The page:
The Ethanol Papers - Paperturn manuscript - Flipbook - Page 125
in operation efficiency, not reasons related to so-called energy content. It's like
comparing the efficiency of a fork versus a spoon when eating soup by explaining the great difference in the raw material used to make the fork - rather than
the obvious reason.
America, and much of the world, bought the oil industry lie...to the point that
there are otherwise reputable people still running around claiming that gasoline's dominance is divined by the immutable Laws of Physics.
Interestingly, the BTU argument had been raised during the earlier days of automobile development. However, testimony presented at the Free Alcohol Hearings conducted by the House of Representatives' Ways and Means Committee
in 1906, along with numerous studies (such as the U.S. Navy gasoline and alcohol tests on internal-combustion engines in 1907-08) and the well-known results of simple manual driver adjustments, proved that the BTU variance between gasoline and ethanol was meaningless.
The oil industry could have relied on another line of reasoning to explain the
difference in why a gasoline-powered internal combustion engine gets better
performance from using gasoline than ethanol; they could have argued: "Gasoline has a gold color, while ethanol is clear and has no color; everyone knows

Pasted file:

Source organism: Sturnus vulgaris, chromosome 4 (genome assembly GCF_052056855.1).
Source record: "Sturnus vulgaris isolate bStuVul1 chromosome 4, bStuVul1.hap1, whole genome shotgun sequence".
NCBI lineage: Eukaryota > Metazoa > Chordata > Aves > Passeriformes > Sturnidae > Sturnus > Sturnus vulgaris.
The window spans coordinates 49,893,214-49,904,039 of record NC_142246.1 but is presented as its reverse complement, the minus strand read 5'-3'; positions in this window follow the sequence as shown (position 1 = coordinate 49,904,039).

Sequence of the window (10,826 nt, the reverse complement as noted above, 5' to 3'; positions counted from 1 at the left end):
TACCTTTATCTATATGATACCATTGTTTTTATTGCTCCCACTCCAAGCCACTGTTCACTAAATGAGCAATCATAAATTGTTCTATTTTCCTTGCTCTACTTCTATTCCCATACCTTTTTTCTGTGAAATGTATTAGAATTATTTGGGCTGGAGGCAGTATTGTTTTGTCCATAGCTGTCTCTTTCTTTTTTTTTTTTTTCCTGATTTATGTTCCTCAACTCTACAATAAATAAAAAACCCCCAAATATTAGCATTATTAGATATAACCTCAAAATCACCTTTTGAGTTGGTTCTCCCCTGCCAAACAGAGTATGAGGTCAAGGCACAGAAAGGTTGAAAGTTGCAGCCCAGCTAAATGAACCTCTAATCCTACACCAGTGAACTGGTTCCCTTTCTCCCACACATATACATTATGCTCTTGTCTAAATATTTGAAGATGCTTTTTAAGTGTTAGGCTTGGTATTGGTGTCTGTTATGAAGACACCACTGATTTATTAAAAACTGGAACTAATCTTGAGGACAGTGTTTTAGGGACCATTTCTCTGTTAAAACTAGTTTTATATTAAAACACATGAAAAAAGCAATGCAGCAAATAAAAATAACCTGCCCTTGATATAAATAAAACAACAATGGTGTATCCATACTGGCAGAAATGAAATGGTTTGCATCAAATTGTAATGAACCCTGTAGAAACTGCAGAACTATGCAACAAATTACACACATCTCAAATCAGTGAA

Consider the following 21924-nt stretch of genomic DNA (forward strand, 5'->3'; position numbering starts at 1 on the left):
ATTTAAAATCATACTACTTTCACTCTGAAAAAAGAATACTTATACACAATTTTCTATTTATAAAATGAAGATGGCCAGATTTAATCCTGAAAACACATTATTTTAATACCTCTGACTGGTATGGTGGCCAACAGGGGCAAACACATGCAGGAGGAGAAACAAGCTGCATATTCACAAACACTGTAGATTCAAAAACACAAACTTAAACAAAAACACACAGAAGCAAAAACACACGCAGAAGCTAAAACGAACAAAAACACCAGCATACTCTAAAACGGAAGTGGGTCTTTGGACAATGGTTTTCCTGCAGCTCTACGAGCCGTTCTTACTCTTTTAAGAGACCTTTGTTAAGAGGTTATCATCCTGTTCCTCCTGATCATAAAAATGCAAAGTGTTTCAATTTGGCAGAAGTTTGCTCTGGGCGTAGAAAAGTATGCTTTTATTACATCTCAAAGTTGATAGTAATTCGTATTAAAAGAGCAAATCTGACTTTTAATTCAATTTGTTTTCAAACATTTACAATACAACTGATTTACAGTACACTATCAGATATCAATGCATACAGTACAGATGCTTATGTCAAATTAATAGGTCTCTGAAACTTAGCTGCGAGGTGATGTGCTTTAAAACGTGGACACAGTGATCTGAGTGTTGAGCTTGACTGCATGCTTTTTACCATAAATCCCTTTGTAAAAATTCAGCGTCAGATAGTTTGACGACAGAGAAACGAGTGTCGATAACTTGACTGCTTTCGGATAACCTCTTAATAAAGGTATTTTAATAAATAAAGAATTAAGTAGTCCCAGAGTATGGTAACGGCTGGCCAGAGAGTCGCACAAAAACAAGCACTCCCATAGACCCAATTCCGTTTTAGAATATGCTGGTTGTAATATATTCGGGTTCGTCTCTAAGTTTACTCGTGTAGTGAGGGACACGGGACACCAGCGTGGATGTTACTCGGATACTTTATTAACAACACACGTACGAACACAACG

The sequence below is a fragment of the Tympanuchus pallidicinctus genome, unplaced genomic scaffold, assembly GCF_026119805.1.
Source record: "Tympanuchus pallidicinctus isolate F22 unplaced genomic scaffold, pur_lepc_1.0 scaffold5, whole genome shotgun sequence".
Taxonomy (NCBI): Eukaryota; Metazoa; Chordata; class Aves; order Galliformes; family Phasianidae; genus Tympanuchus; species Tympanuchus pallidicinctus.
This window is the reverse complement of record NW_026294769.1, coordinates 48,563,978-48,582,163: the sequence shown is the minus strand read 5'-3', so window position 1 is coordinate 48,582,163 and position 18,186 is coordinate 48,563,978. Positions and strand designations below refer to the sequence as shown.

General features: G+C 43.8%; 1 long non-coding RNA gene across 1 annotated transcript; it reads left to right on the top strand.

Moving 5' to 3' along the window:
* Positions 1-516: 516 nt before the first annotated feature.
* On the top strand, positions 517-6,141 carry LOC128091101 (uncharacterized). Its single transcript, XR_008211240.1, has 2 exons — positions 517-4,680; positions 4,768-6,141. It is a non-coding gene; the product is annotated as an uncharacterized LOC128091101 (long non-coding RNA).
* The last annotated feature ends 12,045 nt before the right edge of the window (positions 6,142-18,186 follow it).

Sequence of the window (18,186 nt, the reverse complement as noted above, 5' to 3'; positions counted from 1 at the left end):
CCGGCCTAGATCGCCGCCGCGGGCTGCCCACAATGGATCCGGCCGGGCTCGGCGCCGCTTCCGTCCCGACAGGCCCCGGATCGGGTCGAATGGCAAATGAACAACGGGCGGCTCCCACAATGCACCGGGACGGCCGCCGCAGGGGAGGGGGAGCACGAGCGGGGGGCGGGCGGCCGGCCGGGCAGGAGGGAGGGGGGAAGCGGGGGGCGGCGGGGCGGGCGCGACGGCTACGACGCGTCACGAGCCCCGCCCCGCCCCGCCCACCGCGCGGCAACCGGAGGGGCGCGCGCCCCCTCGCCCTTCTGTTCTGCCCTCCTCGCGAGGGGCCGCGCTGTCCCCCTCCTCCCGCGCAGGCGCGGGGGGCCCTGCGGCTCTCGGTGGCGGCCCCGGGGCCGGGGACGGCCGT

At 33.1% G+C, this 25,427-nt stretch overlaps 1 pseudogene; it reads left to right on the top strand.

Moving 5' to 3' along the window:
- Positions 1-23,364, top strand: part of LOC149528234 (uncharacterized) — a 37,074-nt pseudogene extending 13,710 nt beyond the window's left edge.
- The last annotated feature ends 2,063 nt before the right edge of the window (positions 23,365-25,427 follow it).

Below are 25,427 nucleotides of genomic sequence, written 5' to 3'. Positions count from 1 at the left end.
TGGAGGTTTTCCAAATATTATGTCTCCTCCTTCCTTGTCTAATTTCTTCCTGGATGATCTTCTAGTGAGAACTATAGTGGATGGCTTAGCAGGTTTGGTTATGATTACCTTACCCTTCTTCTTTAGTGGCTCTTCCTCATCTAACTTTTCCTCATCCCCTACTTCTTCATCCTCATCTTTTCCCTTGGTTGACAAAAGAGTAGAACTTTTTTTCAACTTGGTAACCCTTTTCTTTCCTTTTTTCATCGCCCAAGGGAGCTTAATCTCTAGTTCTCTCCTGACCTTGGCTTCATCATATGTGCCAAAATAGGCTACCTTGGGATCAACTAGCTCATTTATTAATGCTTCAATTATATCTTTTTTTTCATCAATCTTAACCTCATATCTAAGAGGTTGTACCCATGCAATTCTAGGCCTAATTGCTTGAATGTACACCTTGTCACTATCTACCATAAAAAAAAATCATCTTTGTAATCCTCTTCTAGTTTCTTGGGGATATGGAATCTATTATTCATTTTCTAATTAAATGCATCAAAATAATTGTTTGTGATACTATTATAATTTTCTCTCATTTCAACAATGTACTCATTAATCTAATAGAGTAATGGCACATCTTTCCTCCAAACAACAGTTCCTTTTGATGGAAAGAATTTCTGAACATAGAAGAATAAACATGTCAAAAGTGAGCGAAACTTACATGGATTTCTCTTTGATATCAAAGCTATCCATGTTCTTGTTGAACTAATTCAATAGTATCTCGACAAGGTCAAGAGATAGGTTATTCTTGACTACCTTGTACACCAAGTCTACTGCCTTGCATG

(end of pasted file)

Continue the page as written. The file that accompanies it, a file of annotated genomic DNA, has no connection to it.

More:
that gold is more valuable than nothing." This argument makes as much sense
as the BTU argument, but I presume they went with the BTU story because at
least the BTU argument has the ring of scientific authenticity.
Funnily enough, there's one gaping hole in the oil industry's BTU argument that
deflates the whole issue, and the hole is caused by the oil industry itself. That
hole is petroleum diesel fuel. Petroleum diesel fuel has an even higher BTU
rating than gasoline. If the difference in so-called energy content explains why
a gasoline optimized engine gets better miles per gallon of gasoline than if ethanol is used in the engine, then surely diesel fuel must produce even higher
mileage if used in a gasoline ICE.
However, that's not what happens. If you tried to use higher BTU diesel fuel in
a gasoline engine you get fewer miles; in fact, you'd get no miles if you put
enough diesel fuel in the gasoline tank. How can this be? Gasoline and diesel
fuel are both produced from petroleum oil; they're both produced during the
same refining process, and they're both used as ICE engine fuels. So, if a lower
BTU fuel like ethanol gets fewer miles when used in a gasoline engine because
it has less energy content, then surely the Laws of Physics must divine that the
higher BTU diesel fuel has to deliver greater miles per gallon when used in a